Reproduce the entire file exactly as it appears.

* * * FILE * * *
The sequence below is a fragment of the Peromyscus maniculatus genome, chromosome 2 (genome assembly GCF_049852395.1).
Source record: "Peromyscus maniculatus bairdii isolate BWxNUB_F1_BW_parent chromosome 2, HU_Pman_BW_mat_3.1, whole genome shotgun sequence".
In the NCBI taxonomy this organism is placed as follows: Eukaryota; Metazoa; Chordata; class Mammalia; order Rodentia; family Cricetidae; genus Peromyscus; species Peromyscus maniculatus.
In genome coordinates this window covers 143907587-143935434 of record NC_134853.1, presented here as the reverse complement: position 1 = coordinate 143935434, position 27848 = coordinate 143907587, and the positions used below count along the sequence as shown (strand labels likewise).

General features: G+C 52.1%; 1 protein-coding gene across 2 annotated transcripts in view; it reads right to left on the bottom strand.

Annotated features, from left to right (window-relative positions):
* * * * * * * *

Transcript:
The sequence below is a fragment of the Peromyscus maniculatus genome, chromosome 2 (genome assembly GCF_049852395.1).
Source record: "Peromyscus maniculatus bairdii isolate BWxNUB_F1_BW_parent chromosome 2, HU_Pman_BW_mat_3.1, whole genome shotgun sequence".
In the NCBI taxonomy this organism is placed as follows: Eukaryota; Metazoa; Chordata; class Mammalia; order Rodentia; family Cricetidae; genus Peromyscus; species Peromyscus maniculatus.
In genome coordinates this window covers 143907587-143935434 of record NC_134853.1, presented here as the reverse complement: position 1 = coordinate 143935434, position 27848 = coordinate 143907587, and the positions used below count along the sequence as shown (strand labels likewise).

General features: G+C 52.1%; 1 protein-coding gene across 2 annotated transcripts in view; it reads right to left on the bottom strand.

Annotated features, from left to right (window-relative positions):